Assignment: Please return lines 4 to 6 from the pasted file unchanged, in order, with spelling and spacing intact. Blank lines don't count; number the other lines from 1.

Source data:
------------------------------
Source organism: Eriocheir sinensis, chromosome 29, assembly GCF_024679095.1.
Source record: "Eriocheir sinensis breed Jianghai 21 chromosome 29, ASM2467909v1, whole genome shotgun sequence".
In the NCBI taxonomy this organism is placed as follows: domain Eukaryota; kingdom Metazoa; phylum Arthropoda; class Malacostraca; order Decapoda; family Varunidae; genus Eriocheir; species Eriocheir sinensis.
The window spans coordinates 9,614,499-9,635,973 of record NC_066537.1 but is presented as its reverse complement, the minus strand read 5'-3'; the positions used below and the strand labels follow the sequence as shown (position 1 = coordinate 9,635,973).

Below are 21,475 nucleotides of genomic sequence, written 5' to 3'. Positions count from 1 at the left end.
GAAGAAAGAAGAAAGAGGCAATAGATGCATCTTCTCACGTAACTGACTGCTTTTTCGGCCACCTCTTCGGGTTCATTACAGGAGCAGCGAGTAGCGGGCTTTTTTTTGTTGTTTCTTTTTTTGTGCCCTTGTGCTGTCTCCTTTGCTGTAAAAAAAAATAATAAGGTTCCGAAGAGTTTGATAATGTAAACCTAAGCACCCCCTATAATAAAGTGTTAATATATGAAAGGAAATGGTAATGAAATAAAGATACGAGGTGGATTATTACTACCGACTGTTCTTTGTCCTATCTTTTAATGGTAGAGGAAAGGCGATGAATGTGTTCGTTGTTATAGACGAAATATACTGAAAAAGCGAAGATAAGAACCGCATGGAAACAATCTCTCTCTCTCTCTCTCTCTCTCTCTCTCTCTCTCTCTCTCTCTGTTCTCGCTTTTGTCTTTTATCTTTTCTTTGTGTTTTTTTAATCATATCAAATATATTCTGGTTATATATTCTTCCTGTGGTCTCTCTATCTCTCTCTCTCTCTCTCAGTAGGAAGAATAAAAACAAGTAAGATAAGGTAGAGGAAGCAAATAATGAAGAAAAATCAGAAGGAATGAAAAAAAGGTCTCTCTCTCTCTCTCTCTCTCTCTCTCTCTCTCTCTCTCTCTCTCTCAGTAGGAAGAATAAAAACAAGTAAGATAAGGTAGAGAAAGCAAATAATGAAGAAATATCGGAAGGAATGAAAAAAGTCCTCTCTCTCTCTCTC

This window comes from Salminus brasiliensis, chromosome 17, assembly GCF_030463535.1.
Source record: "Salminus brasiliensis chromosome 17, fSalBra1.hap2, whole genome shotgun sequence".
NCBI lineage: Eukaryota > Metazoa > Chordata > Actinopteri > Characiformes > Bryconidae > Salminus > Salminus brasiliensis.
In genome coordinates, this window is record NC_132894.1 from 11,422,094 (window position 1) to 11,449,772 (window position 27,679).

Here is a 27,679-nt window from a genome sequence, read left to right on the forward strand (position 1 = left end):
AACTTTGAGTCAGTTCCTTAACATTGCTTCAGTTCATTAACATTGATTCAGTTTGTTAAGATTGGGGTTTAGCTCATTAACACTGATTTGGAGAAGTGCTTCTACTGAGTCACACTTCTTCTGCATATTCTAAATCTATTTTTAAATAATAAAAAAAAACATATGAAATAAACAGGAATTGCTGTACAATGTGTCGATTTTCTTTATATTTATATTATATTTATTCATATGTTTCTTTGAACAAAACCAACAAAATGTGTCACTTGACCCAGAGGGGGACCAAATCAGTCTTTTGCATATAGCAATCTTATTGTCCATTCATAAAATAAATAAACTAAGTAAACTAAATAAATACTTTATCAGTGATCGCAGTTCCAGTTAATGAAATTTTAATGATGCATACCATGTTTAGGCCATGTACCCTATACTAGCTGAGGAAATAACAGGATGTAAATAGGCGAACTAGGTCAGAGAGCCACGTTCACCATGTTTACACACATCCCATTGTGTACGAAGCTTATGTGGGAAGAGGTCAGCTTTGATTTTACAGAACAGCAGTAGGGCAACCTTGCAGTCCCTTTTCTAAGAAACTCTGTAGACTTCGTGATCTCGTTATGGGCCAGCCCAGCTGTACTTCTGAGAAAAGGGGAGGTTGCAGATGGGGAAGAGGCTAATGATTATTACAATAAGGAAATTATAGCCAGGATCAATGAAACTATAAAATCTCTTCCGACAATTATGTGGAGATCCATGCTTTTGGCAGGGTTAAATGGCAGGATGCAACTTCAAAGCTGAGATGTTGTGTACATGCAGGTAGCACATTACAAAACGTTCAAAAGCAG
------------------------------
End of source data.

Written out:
The window spans coordinates 9,614,499-9,635,973 of record NC_066537.1 but is presented as its reverse complement, the minus strand read 5'-3'; the positions used below and the strand labels follow the sequence as shown (position 1 = coordinate 9,635,973).

Below are 21,475 nucleotides of genomic sequence, written 5' to 3'. Positions count from 1 at the left end.
GAAGAAAGAAGAAAGAGGCAATAGATGCATCTTCTCACGTAACTGACTGCTTTTTCGGCCACCTCTTCGGGTTCATTACAGGAGCAGCGAGTAGCGGGCTTTTTTTTGTTGTTTCTTTTTTTGTGCCCTTGTGCTGTCTCCTTTGCTGTAAAAAAAAATAATAAGGTTCCGAAGAGTTTGATAATGTAAACCTAAGCACCCCCTATAATAAAGTGTTAATATATGAAAGGAAATGGTAATGAAATAAAGATACGAGGTGGATTATTACTACCGACTGTTCTTTGTCCTATCTTTTAATGGTAGAGGAAAGGCGATGAATGTGTTCGTTGTTATAGACGAAATATACTGAAAAAGCGAAGATAAGAACCGCATGGAAACAATCTCTCTCTCTCTCTCTCTCTCTCTCTCTCTCTCTCTCTCTCTCTGTTCTCGCTTTTGTCTTTTATCTTTTCTTTGTGTTTTTTTAATCATATCAAATATATTCTGGTTATATATTCTTCCTGTGGTCTCTCTATCTCTCTCTCTCTCTCTCAGTAGGAAGAATAAAAACAAGTAAGATAAGGTAGAGGAAGCAAATAATGAAGAAAAATCAGAAGGAATGAAAAAAAGGTCTCTCTCTCTCTCTCTCTCTCTCTCTCTCTCTCTCTCTCTCTCTCTCAGTAGGAAGAATAAAAACAAGTAAGATAAGGTAGAGAAAGCAAATAATGAAGAAATATCGGAAGGAATGAAAAAAGTCCTCTCTCTCTCTCTC